The national housing market, despite all odds, continues to defy gravity, with both sales and prices picking up after a temporary slowdown near the end of last year and into the early half of this year. I believe this is more a reflection of falling mortgage rates which have finally fed through into increased housing activity.

Per the Canadian Real Estate Association data, national home sales are now slightly above the 10 year average.

Canada national home sales
Canadian home sales are slightly above the 10 year average.

The increase in housing activity has been telegraphed through a noticeable increase in residential mortgage credit growth. This has been accelerating since April, and while the pace of growth is still very weak, residential mortgage credit is actually growing faster than it did prior to the B-20 mortgage stress test!

Canada mortgage credit growth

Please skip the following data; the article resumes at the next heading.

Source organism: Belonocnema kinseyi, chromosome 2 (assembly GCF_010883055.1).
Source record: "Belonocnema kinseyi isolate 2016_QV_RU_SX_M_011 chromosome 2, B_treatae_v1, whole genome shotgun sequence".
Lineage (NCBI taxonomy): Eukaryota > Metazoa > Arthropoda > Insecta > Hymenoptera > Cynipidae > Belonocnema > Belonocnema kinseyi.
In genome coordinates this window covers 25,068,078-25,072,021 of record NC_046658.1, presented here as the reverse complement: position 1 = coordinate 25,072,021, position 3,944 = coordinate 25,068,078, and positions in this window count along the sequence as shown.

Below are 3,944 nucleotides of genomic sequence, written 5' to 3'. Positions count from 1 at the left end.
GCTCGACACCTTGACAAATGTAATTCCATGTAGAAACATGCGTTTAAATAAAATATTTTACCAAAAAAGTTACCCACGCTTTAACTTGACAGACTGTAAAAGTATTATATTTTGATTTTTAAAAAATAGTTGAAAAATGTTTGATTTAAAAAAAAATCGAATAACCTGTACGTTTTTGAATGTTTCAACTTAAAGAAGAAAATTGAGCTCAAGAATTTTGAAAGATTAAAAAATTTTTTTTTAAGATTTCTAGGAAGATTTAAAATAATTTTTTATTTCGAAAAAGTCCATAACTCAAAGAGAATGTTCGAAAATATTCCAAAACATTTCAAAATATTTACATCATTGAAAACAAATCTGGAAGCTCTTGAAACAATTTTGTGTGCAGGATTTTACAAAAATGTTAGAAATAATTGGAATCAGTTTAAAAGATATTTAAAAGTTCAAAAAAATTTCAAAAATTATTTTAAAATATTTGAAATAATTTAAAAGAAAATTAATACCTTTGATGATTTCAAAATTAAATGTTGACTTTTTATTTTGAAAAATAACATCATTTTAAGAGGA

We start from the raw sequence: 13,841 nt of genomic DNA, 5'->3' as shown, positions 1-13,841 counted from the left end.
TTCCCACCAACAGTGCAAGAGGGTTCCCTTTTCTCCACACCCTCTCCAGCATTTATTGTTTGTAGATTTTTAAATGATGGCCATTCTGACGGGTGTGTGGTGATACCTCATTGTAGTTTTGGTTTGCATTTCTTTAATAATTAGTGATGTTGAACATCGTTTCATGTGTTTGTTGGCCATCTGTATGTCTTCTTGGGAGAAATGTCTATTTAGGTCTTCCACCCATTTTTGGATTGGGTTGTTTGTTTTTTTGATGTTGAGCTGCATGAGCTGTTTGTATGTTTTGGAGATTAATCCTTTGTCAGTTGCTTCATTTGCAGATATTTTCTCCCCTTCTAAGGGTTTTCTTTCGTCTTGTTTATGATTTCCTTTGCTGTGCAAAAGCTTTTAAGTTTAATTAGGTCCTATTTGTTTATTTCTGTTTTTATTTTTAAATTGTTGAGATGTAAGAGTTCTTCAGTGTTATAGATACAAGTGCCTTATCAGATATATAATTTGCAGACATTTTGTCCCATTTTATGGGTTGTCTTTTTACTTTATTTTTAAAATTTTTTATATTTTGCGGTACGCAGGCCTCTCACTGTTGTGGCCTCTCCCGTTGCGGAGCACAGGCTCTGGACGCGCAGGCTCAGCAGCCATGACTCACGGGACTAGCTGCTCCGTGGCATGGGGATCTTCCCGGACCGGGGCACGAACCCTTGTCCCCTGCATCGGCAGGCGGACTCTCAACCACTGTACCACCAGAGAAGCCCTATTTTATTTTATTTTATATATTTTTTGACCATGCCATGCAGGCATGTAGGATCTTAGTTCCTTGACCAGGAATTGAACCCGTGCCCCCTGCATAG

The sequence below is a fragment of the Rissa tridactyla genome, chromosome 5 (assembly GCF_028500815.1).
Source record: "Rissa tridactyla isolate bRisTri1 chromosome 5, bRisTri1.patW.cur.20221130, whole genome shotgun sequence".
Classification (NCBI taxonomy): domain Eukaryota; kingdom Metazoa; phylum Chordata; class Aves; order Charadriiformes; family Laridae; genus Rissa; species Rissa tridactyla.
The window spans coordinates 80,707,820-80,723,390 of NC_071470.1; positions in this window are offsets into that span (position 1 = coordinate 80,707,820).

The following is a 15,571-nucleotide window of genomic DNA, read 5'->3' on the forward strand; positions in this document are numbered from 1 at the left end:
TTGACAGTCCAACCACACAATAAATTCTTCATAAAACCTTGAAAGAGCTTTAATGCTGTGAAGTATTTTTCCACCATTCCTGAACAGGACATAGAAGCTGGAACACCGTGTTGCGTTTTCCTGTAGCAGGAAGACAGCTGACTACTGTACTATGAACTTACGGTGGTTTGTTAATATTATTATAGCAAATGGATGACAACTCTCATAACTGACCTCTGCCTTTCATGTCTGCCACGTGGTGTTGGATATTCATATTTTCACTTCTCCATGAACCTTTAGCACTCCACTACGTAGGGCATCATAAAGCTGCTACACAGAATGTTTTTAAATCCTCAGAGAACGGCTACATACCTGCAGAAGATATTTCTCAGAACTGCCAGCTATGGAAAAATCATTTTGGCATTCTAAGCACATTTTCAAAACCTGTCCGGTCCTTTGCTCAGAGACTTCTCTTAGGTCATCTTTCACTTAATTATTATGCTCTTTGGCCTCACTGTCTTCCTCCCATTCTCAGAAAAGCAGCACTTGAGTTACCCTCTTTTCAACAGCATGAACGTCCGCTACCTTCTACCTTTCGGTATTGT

Residential mortgage credit growth on a 3 month annualized basis.

Of course activity levels vary by city, but the general theme is housing activity is increasing across the vast majority of Canada. Considering we are still enjoying full employment, record high immigration, and near record low borrowing costs it shouldn’t come as a surprise that housing activity remains robust. The question really should be, what happens when any of those three change? It is unlikely rates are going up meaningfully anytime soon, however you could certainly make the argument the current business cycle is long in the tooth and that the Canadian labour market is susceptible to a slowdown. If a recession ensues, migration will also pullback given it mirrors the business cycle.

Regardless, the cycle continues for now. Here is ScotiaBanks current housing activity rankings by city. You’ll notice the strength remains mostly out east.

housing activity across Canada
Housing activity across Canada as ranked by Scotia Bank.

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